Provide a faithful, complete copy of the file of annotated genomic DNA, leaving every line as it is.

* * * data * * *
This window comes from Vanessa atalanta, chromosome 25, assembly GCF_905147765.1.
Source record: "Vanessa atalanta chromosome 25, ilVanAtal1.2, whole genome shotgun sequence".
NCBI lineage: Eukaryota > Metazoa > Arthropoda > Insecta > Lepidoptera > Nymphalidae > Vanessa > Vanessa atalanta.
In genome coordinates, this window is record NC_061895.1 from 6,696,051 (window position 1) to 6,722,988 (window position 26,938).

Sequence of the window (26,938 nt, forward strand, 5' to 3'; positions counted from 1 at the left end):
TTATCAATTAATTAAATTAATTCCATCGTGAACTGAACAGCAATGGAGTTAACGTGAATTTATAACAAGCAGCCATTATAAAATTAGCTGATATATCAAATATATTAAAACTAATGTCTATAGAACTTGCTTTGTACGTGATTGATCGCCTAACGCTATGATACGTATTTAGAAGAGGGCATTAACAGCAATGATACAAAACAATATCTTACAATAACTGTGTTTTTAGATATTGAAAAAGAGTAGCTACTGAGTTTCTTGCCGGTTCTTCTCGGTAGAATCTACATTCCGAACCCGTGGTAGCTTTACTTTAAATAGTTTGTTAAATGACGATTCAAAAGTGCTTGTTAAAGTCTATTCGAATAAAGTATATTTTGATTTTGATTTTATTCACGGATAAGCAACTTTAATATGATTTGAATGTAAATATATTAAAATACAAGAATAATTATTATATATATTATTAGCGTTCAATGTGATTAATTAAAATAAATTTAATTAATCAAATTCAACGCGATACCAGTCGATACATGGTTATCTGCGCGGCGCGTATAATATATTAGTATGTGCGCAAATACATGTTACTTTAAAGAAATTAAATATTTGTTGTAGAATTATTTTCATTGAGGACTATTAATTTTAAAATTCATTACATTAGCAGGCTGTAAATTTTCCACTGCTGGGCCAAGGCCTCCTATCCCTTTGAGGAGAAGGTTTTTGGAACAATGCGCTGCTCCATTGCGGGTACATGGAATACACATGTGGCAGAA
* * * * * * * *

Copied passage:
This window comes from Vanessa atalanta, chromosome 25, assembly GCF_905147765.1.
Source record: "Vanessa atalanta chromosome 25, ilVanAtal1.2, whole genome shotgun sequence".
NCBI lineage: Eukaryota > Metazoa > Arthropoda > Insecta > Lepidoptera > Nymphalidae > Vanessa > Vanessa atalanta.
In genome coordinates, this window is record NC_061895.1 from 6,696,051 (window position 1) to 6,722,988 (window position 26,938).

Sequence of the window (26,938 nt, forward strand, 5' to 3'; positions counted from 1 at the left end):
TTATCAATTAATTAAATTAATTCCATCGTGAACTGAACAGCAATGGAGTTAACGTGAATTTATAACAAGCAGCCATTATAAAATTAGCTGATATATCAAATATATTAAAACTAATGTCTATAGAACTTGCTTTGTACGTGATTGATCGCCTAACGCTATGATACGTATTTAGAAGAGGGCATTAACAGCAATGATACAAAACAATATCTTACAATAACTGTGTTTTTAGATATTGAAAAAGAGTAGCTACTGAGTTTCTTGCCGGTTCTTCTCGGTAGAATCTACATTCCGAACCCGTGGTAGCTTTACTTTAAATAGTTTGTTAAATGACGATTCAAAAGTGCTTGTTAAAGTCTATTCGAATAAAGTATATTTTGATTTTGATTTTATTCACGGATAAGCAACTTTAATATGATTTGAATGTAAATATATTAAAATACAAGAATAATTATTATATATATTATTAGCGTTCAATGTGATTAATTAAAATAAATTTAATTAATCAAATTCAACGCGATACCAGTCGATACATGGTTATCTGCGCGGCGCGTATAATATATTAGTATGTGCGCAAATACATGTTACTTTAAAGAAATTAAATATTTGTTGTAGAATTATTTTCATTGAGGACTATTAATTTTAAAATTCATTACATTAGCAGGCTGTAAATTTTCCACTGCTGGGCCAAGGCCTCCTATCCCTTTGAGGAGAAGGTTTTTGGAACAATGCGCTGCTCCATTGCGGGTACATGGAATACACATGTGGCAGAA